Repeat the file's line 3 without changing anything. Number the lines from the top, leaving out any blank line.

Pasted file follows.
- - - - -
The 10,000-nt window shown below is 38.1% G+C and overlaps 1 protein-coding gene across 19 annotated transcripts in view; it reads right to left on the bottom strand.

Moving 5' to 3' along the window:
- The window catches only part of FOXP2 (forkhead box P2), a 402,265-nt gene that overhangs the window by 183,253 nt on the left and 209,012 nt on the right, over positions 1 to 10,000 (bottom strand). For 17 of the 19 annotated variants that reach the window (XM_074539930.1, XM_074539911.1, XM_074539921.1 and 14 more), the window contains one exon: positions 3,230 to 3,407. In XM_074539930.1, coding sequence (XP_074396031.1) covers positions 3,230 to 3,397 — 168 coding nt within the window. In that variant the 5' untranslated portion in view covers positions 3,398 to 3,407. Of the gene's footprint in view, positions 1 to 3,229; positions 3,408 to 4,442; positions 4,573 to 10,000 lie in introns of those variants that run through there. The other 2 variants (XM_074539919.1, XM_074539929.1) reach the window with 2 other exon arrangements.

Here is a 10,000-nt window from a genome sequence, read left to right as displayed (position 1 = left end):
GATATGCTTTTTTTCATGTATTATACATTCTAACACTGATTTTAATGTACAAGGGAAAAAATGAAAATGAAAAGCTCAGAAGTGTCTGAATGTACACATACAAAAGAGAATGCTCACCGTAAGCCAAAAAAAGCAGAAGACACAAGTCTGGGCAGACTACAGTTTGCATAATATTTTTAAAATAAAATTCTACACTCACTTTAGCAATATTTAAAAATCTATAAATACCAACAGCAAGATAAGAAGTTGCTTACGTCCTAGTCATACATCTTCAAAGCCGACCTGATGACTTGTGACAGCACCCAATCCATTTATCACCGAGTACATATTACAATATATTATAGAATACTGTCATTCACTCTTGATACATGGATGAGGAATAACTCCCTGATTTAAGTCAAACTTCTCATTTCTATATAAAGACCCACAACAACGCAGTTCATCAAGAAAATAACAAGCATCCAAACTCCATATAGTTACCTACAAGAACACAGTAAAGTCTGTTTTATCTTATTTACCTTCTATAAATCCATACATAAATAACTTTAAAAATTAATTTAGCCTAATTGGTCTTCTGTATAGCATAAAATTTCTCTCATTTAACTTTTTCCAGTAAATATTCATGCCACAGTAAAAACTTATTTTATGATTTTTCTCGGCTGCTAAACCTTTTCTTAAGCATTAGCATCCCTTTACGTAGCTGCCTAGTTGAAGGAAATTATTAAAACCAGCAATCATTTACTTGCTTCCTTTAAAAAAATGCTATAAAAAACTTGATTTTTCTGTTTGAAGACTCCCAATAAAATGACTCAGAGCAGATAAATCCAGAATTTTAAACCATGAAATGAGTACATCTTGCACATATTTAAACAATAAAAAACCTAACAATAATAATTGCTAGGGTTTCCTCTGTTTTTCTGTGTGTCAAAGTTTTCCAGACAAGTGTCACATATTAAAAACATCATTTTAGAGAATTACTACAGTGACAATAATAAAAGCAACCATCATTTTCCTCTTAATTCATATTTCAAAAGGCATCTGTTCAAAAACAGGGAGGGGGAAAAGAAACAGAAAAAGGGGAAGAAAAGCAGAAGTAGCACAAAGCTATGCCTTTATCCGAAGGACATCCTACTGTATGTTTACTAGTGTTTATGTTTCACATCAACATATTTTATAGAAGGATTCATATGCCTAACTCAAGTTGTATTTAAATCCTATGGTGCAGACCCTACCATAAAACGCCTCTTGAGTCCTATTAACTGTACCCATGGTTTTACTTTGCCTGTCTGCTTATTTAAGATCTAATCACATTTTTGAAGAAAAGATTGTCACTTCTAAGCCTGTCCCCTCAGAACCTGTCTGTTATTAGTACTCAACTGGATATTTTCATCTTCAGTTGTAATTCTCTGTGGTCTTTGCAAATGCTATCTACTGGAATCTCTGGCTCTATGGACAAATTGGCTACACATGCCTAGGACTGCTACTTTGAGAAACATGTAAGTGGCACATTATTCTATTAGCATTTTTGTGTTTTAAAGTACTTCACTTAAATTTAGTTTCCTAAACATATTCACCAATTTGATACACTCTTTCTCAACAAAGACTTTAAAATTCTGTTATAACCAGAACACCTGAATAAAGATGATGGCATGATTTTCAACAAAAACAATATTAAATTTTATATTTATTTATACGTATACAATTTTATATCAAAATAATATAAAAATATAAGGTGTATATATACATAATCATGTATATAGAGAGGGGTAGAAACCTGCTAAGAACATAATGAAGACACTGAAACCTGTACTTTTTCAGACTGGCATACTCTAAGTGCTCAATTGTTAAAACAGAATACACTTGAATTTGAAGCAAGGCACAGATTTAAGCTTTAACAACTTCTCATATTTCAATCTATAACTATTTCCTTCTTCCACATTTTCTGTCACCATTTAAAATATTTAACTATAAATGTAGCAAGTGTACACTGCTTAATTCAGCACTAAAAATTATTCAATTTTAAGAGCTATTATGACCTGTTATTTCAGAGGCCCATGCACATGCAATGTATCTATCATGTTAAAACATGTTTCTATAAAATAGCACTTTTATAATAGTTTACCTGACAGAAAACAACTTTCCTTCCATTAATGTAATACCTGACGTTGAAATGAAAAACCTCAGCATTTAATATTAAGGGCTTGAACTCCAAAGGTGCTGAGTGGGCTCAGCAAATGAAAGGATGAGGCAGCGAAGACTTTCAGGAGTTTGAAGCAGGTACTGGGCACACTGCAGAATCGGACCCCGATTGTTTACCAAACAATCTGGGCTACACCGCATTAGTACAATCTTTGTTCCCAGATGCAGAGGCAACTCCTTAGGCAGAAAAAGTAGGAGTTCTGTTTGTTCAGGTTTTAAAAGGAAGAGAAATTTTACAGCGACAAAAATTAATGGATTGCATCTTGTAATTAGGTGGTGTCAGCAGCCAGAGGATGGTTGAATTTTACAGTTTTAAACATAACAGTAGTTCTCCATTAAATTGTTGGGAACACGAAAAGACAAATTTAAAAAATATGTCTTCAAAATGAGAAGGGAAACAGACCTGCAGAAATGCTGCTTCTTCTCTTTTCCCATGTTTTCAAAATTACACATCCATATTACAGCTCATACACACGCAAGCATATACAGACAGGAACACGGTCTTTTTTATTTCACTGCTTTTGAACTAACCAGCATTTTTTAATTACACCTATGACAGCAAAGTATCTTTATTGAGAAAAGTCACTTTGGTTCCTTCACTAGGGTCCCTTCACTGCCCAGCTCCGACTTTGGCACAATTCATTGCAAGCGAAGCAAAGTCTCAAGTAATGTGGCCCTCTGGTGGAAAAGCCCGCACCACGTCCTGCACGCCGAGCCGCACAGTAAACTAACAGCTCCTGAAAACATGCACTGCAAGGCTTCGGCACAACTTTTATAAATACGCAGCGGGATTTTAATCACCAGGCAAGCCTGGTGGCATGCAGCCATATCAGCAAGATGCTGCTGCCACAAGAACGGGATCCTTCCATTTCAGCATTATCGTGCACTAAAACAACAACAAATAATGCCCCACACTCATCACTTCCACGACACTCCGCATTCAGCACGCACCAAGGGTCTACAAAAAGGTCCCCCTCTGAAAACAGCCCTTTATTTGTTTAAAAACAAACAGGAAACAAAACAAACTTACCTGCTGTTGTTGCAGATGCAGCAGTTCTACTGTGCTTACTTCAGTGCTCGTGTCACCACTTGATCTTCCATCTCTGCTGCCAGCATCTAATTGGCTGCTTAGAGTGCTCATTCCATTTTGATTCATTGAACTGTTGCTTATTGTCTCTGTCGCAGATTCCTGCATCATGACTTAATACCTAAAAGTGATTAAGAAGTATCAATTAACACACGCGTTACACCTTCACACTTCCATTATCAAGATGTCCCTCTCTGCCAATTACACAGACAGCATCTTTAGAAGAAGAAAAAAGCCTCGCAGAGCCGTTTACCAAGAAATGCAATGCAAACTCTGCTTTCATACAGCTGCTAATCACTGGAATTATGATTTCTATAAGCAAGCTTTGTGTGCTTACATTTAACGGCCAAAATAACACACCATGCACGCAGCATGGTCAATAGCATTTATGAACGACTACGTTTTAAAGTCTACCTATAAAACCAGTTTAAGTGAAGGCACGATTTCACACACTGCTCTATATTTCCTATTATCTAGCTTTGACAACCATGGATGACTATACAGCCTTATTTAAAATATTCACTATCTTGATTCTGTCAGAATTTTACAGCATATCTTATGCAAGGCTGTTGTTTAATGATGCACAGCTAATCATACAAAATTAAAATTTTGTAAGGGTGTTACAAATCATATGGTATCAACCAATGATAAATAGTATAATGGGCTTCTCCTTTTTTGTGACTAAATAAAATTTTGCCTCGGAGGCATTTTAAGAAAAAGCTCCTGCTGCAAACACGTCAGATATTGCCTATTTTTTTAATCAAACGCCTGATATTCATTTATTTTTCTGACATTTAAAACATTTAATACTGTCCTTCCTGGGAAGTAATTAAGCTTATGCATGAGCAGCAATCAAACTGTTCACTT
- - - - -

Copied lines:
- The window catches only part of FOXP2 (forkhead box P2), a 402,265-nt gene that overhangs the window by 183,253 nt on the left and 209,012 nt on the right, over positions 1 to 10,000 (bottom strand). For 17 of the 19 annotated variants that reach the window (XM_074539930.1, XM_074539911.1, XM_074539921.1 and 14 more), the window contains one exon: positions 3,230 to 3,407. In XM_074539930.1, coding sequence (XP_074396031.1) covers positions 3,230 to 3,397 — 168 coding nt within the window. In that variant the 5' untranslated portion in view covers positions 3,398 to 3,407. Of the gene's footprint in view, positions 1 to 3,229; positions 3,408 to 4,442; positions 4,573 to 10,000 lie in introns of those variants that run through there. The other 2 variants (XM_074539919.1, XM_074539929.1) reach the window with 2 other exon arrangements.